Everyday Environmentalism: Using Poplars to Soak Up Wastewater in Hayden, Idaho
By Cat Gowan, WSU Extension | April 2017
Numerous environmental benefits can be obtained from growing poplar, and these environmental benefits may be important sources of revenue for future biofuel enterprises even in the face of low oil prices. Wastewater treatment plants, in particular, are excited about the potential for poplars to help filter and further clean treated wastewater.
“We are environmentalists every day,” says Ken Windram, administrator of the Hayden Area Regional Sewer Board (HARSB). He’s talking about the work done at the wastewater treatment plant he oversees, which treats approximately 1.8 million gallons of pollution discharges from homes and businesses (sewage) a day. During most of the year, the plant pipes the treated wastewater (a.k.a. reuse water) from about 8000 homes and business in the area to the Spokane River, preventing it from polluting the ground and drinking water. However, during the summer months, the reuse water cannot be discharged to the river due to low flow, and the treatment plant has to do something different.
In 1993, HARSB purchased 476 acres of farmland and started growing livestock crops (such as alfalfa) and poplar trees. The farm is irrigated with reuse water, following strict guidelines to prevent that water from entering the Spokane Valley-Rathdrum Prairie Aquifer. The HARSB needs crops that can drink a lot of water, since wastewater is coming in every day. “We’re in the business of getting rid of water,” Windram stressed during his presentation at the Poplar Willow Forum held in Portland, Oregon this spring.
Windram was skeptical when GreenWood Resources Inc. proposed that HARSB lease land to grow poplars as a short-rotation crop. Now, he says he’s been won over by the excellent research and fantastic drinking potential of these new poplars. An example of this change of heart? At the 2016 AHB annual meeting, Windram reflected, “I was initially reluctant to do the project. But since then, I have seen the magnitude of the research, I have watched the trees grow, and realized that this a truly valuable resource that the USDA is investing in. And I think it’ll have longer term benefits for the country.”
That is not to say that there haven’t been some challenges along the way. Coyotes sometimes chew on the irrigation lines, which then need to be fixed. In addition, 30 to 60 elk have found a hiding place in the AHB trees and come out at night to eat the wastewater farm’s alfalfa.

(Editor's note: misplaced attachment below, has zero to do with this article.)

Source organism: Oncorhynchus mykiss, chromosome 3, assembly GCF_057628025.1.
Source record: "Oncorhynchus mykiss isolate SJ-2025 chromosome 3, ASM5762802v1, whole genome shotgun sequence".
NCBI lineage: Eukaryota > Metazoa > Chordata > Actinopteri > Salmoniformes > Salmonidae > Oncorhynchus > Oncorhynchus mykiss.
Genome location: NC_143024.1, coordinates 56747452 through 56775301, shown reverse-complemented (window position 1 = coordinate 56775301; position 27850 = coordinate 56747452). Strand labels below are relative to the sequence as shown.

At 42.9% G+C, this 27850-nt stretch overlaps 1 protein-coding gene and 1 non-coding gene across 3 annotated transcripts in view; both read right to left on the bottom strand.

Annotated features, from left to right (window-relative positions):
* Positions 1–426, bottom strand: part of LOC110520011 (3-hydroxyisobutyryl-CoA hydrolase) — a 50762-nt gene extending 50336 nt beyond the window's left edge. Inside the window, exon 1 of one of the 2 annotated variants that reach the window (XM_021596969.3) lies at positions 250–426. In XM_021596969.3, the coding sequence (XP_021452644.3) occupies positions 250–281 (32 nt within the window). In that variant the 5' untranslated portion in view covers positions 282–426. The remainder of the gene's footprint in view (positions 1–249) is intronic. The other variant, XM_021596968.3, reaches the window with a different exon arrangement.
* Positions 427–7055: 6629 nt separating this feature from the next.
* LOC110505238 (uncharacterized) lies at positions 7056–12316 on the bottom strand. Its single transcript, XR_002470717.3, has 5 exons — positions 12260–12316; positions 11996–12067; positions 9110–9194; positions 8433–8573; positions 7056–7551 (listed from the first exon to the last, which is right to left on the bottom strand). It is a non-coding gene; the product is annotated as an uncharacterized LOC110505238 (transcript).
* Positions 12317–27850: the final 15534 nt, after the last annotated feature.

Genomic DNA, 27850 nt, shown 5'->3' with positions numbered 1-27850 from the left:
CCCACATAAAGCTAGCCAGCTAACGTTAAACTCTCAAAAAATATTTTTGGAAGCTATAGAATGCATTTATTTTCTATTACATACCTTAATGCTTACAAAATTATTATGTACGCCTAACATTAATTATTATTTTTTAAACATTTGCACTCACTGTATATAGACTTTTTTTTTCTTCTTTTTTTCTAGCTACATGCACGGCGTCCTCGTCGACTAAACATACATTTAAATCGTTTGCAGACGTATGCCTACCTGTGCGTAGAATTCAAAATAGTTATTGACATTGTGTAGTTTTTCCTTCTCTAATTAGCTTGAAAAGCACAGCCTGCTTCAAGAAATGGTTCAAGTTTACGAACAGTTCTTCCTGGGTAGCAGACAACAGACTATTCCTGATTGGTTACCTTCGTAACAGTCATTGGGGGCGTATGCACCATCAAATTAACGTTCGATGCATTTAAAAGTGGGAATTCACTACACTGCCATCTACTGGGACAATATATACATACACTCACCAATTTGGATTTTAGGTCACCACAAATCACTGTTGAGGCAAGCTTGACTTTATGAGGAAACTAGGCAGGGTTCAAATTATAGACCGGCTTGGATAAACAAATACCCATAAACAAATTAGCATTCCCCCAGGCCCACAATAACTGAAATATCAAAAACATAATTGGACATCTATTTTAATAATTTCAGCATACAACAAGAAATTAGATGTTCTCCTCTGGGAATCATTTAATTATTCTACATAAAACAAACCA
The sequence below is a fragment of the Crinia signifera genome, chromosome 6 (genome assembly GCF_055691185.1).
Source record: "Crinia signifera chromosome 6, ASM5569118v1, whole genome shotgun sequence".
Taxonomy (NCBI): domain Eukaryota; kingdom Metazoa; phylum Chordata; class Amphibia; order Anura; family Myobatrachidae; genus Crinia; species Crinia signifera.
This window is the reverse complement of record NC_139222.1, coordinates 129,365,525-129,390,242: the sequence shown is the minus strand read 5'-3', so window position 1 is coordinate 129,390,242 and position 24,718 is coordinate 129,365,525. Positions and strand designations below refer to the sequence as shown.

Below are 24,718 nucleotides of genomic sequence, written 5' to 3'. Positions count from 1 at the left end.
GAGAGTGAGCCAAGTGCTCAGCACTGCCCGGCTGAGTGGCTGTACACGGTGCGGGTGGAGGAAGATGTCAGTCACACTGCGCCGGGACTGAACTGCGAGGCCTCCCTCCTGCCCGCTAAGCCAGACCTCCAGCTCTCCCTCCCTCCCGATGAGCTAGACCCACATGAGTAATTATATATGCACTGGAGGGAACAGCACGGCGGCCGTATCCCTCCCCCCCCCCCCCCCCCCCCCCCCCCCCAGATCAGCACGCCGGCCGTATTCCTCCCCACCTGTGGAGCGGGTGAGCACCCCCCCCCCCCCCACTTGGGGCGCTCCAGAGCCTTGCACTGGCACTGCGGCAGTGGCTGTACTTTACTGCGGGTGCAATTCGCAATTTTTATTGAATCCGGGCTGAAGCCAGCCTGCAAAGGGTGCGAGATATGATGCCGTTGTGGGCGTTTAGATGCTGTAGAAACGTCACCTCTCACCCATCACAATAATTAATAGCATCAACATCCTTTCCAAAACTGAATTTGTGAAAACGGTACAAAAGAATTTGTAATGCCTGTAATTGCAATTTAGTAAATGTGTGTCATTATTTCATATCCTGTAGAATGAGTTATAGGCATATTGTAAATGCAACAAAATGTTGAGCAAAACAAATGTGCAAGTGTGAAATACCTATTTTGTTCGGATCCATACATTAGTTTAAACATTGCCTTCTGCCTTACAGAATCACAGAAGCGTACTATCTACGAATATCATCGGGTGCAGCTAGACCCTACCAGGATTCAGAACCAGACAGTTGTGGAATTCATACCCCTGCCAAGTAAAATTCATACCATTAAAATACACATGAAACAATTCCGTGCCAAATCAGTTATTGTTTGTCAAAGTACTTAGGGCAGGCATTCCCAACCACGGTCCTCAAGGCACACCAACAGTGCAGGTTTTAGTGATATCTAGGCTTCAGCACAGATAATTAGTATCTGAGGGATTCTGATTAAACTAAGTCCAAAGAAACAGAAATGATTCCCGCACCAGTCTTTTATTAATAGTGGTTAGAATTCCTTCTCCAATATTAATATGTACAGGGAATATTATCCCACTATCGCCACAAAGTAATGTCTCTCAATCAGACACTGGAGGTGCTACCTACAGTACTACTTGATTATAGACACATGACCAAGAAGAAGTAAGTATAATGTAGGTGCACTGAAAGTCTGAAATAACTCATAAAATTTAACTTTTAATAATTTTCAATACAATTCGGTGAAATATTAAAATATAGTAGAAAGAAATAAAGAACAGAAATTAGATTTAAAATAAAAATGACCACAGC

The AHB poplars on the Hayden demonstration site are already using as much water as the poplars HARSB planted in 1993 – around 50 inches per acre throughout the summer. Part of the appeal of short-rotation poplars is that they only need to be replanted every twenty years, but can be harvested every two or three, due to a re-sprouting process called coppicing. In May 2014, after the first harvest, HARSB was anxiously watching the stumps to see how the second growth would work out. And indeed, by August, the Hayden poplars were well over 12 feet tall. Additionally, while there is currently no market for the older, taller poplar trees, Windram believes there will be a viable market for the short-rotation trees.
Looking towards the future, Windram sees great potential for a poplar-based biofuels and bio-based chemical industry in Northern Idaho. Growing poplars allows HARSB to take organic wastes and transform them into economic opportunities for the surrounding communities. Windram is interested in seeing the AHB project move forward, testing the potential of applying class A biosolids after every harvest, and irrigating with as much reuse water as possible in order to see just how much biomass they can produce. Windram believes short-rotation poplars could also prove an effective way for farmers and landowners to use their private water rights, which have a “use or lose it” policy.
As Windram puts it, “We can now take our reuse water and grow poplar trees which sequester carbon. It also will produce products that can be turned into chemicals, like acetic acid, and eventually, when the price of gas gets to be $5 a gallon, we can produce products for the transportation system…. I was amazed at how quickly the poplars can regrow and produce all this biomass in such a short period of time. And I think it’s an agriculture asset we can really use.”
This project is supported by an Agriculture and Food Research Initiative Competitive Grant no. 2011-68005-30407 from the USDA National Institute of Food and Agriculture (NIFA).